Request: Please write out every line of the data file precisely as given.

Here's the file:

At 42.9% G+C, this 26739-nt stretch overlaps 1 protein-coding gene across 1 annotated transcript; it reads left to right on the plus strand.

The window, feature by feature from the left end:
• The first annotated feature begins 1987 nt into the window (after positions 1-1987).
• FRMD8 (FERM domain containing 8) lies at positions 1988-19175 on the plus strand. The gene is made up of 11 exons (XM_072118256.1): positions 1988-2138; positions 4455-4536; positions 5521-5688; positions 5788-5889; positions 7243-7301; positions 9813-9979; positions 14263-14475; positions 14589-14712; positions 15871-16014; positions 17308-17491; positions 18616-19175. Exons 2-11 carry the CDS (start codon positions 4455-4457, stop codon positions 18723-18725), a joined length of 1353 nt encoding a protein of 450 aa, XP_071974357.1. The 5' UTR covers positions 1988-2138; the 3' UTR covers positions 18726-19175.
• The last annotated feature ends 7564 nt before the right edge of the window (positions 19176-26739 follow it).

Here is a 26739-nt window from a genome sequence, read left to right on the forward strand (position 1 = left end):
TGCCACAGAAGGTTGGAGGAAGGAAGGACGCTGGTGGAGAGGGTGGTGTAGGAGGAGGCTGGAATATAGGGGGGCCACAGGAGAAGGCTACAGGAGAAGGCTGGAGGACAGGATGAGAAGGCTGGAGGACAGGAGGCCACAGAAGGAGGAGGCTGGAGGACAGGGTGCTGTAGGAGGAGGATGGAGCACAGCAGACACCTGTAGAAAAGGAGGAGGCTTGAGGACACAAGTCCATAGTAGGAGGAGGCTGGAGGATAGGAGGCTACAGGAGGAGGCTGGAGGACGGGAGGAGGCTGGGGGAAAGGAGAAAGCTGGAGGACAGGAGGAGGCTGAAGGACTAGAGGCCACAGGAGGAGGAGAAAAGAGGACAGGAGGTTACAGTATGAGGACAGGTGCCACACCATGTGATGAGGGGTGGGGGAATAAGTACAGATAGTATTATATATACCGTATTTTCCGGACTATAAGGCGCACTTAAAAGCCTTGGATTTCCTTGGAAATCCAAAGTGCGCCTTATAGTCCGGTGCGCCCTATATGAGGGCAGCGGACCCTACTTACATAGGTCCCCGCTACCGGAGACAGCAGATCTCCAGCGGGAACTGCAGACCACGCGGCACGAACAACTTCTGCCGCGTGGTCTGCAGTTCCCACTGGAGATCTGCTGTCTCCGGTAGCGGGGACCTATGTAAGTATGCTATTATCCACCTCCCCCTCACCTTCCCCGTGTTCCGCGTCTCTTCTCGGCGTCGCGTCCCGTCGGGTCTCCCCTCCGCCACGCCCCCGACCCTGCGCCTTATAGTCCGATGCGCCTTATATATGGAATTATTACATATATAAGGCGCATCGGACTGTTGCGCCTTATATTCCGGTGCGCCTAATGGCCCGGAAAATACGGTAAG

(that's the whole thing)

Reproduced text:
At 42.9% G+C, this 26739-nt stretch overlaps 1 protein-coding gene across 1 annotated transcript; it reads left to right on the plus strand.

The window, feature by feature from the left end:
• The first annotated feature begins 1987 nt into the window (after positions 1-1987).
• FRMD8 (FERM domain containing 8) lies at positions 1988-19175 on the plus strand. The gene is made up of 11 exons (XM_072118256.1): positions 1988-2138; positions 4455-4536; positions 5521-5688; positions 5788-5889; positions 7243-7301; positions 9813-9979; positions 14263-14475; positions 14589-14712; positions 15871-16014; positions 17308-17491; positions 18616-19175. Exons 2-11 carry the CDS (start codon positions 4455-4457, stop codon positions 18723-18725), a joined length of 1353 nt encoding a protein of 450 aa, XP_071974357.1. The 5' UTR covers positions 1988-2138; the 3' UTR covers positions 18726-19175.
• The last annotated feature ends 7564 nt before the right edge of the window (positions 19176-26739 follow it).

Here is a 26739-nt window from a genome sequence, read left to right on the forward strand (position 1 = left end):
TGCCACAGAAGGTTGGAGGAAGGAAGGACGCTGGTGGAGAGGGTGGTGTAGGAGGAGGCTGGAATATAGGGGGGCCACAGGAGAAGGCTACAGGAGAAGGCTGGAGGACAGGATGAGAAGGCTGGAGGACAGGAGGCCACAGAAGGAGGAGGCTGGAGGACAGGGTGCTGTAGGAGGAGGATGGAGCACAGCAGACACCTGTAGAAAAGGAGGAGGCTTGAGGACACAAGTCCATAGTAGGAGGAGGCTGGAGGATAGGAGGCTACAGGAGGAGGCTGGAGGACGGGAGGAGGCTGGGGGAAAGGAGAAAGCTGGAGGACAGGAGGAGGCTGAAGGACTAGAGGCCACAGGAGGAGGAGAAAAGAGGACAGGAGGTTACAGTATGAGGACAGGTGCCACACCATGTGATGAGGGGTGGGGGAATAAGTACAGATAGTATTATATATACCGTATTTTCCGGACTATAAGGCGCACTTAAAAGCCTTGGATTTCCTTGGAAATCCAAAGTGCGCCTTATAGTCCGGTGCGCCCTATATGAGGGCAGCGGACCCTACTTACATAGGTCCCCGCTACCGGAGACAGCAGATCTCCAGCGGGAACTGCAGACCACGCGGCACGAACAACTTCTGCCGCGTGGTCTGCAGTTCCCACTGGAGATCTGCTGTCTCCGGTAGCGGGGACCTATGTAAGTATGCTATTATCCACCTCCCCCTCACCTTCCCCGTGTTCCGCGTCTCTTCTCGGCGTCGCGTCCCGTCGGGTCTCCCCTCCGCCACGCCCCCGACCCTGCGCCTTATAGTCCGATGCGCCTTATATATGGAATTATTACATATATAAGGCGCATCGGACTGTTGCGCCTTATATTCCGGTGCGCCTAATGGCCCGGAAAATACGGTAAG